If I use GPL software in my
application, but don't modify or
distribute it, do I have to release my
application under the GPL?
ANSWER: Your question is a little ambiguous. Two cases:
(a) If you do not distribute YOUR APPLICATION, then the answer is No, because you did not distribute your application. For example if it was for internal use only in your company, then you have no obligation to do anything.
(b) If you do distribute YOUR APPLICATION, and you used something GPL as part of your application (even if only linking at run-time to a library) - and even if you do not charge money - and even if you do not change that GPL s/w in any way - then you MUST make the source of YOUR APPLICATION available.
Making source available does not mean download. IT might be that you must get a written request and you send a photocopy of a listing (see comments: you can't actually send a listing. This was exaggeration to make a point). You are allowed to charge a "reasonable" handling / copying charge. But you can not escape the obligation to make your own source code available.
What if I modify some software that my
application uses. Then do I have to
release my application under the GPL,
or can I just supply the modified
software under the GPLs terms.
ANSWER: See above. If you used GPL s/w, then you must make your source code available. This
includes the modified GPL code.
And what if I use GPL software, but
don't modify it, can I distribute it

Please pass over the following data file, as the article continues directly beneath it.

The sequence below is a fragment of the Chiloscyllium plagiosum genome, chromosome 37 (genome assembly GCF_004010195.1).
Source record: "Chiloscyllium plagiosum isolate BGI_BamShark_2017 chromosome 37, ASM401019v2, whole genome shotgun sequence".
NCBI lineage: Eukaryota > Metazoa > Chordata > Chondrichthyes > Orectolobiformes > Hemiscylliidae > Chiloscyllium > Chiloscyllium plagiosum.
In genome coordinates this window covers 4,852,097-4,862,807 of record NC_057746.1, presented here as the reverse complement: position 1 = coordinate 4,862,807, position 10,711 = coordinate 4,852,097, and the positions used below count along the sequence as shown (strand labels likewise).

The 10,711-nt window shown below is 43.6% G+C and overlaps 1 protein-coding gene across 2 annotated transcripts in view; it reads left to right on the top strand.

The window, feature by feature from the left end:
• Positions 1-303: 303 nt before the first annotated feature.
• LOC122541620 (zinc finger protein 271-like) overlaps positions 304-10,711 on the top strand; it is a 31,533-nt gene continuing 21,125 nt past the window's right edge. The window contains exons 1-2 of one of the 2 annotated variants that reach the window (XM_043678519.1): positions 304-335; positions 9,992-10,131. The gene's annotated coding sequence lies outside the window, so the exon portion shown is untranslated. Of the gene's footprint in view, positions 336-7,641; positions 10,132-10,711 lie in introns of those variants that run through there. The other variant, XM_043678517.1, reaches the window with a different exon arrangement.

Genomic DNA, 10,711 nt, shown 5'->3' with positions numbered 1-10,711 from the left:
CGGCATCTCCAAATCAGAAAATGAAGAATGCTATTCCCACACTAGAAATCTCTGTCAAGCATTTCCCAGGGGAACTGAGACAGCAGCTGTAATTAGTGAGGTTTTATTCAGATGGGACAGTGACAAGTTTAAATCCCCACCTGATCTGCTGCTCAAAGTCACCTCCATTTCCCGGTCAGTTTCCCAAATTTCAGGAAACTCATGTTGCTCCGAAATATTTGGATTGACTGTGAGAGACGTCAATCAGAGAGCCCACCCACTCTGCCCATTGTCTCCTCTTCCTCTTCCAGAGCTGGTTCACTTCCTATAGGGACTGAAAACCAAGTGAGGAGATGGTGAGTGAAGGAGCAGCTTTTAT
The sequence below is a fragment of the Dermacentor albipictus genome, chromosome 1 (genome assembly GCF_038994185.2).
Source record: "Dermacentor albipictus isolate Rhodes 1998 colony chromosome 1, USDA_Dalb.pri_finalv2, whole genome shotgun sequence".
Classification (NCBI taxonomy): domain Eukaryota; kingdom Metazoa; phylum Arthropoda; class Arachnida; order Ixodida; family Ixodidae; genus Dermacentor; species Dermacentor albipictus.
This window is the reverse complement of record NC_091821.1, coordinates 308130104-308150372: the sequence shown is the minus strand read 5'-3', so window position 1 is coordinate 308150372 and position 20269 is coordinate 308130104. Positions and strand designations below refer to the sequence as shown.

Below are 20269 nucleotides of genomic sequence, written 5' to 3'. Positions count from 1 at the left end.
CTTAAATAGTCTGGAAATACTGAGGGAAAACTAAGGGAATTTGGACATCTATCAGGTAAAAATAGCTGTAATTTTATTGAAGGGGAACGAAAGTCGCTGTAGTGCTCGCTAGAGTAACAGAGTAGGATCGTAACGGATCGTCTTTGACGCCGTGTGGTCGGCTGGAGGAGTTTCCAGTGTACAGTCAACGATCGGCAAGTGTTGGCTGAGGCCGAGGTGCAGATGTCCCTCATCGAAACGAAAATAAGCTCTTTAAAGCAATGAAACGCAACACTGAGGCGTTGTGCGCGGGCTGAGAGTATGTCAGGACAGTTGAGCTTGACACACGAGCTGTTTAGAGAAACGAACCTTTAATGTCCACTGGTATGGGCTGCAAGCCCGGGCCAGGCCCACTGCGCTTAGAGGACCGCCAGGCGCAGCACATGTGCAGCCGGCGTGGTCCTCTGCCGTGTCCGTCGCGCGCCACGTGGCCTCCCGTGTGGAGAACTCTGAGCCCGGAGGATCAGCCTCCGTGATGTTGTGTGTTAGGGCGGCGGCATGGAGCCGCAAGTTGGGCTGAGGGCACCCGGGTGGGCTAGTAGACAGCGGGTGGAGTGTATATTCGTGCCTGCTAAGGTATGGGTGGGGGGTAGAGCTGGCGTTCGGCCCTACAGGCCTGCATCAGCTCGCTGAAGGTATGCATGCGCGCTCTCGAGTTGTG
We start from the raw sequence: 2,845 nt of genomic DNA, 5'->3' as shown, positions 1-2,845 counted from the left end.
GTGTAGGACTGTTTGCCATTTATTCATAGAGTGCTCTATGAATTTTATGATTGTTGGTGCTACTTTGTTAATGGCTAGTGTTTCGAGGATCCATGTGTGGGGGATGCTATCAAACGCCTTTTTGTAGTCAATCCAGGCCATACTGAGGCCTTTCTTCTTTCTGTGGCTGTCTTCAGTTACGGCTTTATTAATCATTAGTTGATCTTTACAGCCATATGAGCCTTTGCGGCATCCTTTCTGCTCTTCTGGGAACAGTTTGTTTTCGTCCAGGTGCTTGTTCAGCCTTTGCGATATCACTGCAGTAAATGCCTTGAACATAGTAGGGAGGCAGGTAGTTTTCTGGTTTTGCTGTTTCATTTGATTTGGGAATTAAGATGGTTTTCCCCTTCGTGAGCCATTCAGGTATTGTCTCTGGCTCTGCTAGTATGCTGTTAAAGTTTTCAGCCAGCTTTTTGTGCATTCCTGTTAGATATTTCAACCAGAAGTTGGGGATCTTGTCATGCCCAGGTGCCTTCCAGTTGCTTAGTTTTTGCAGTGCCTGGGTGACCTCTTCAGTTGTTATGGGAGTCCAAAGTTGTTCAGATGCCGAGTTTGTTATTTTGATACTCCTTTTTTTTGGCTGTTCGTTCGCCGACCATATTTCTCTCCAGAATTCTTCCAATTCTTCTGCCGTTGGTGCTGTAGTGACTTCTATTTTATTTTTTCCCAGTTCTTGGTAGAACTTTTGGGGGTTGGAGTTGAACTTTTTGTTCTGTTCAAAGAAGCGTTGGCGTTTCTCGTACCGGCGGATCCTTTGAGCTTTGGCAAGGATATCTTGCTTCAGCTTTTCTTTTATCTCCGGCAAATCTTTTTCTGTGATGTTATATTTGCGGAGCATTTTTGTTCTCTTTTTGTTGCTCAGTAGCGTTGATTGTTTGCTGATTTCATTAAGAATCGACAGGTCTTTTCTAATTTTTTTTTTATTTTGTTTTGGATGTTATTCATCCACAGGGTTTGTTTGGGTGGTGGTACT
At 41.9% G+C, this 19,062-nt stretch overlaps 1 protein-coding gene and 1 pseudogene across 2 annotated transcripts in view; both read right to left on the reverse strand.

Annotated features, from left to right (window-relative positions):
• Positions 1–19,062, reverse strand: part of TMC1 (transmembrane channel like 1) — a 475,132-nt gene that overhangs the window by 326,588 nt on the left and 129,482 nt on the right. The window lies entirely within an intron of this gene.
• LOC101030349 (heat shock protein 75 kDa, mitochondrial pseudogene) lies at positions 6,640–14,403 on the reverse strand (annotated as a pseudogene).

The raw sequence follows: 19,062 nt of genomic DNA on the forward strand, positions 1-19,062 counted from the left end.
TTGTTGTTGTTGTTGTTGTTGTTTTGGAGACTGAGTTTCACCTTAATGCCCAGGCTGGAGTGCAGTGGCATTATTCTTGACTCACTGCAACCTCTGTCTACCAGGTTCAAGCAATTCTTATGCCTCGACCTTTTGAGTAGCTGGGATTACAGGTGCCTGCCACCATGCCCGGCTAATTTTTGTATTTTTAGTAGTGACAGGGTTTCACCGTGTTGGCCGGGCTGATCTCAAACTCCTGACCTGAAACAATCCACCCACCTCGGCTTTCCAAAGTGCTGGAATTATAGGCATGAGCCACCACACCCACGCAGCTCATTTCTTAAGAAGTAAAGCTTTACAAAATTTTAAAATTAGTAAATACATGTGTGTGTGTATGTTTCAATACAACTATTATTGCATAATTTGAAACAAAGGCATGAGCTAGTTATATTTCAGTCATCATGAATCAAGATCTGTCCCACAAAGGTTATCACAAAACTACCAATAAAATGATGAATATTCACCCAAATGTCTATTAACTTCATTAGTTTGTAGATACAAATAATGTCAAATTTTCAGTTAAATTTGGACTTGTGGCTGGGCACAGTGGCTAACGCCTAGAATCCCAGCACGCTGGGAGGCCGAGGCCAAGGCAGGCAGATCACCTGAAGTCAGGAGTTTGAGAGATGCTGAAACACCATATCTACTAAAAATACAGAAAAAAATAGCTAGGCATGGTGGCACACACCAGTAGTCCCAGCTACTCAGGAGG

with my application?
ANSWER: See above. You can distribute it (the GPL code), provided you make your source available.
Because GeSHi is GPL, does my
framework have to be GPL?
ANSWER: If you distribute your framework, then YES.
Can I modify GeSHi for particular use
cases of my application if I supply
the modifications back to the GeSHi
ANSWER: You can if you want to. You don't have to. You could modify it, but when you distribute your application you are obliged to make your source available and also the source for the modifications you made to the library.
Can I redistribute my framework with
ANSWER: You can if you want to. If your application is not distributed with the GPL code and you make users download it separately to make use of it, then your case is a little bit more special and might provoke some argument, but the same principle will most likely ultimately apply: you must make your source available.
If you want to avoid these problems then you need to use things with a different license or at the very least the LGPL which will allow run-time calling of libraries without the viral-spread of the GPL conditions back to your code.
When in doubt you need legal advice. Any advice you get here (from me or anyone else)should be treated fairly carefully. Only a lawyer can give you proper legal advice.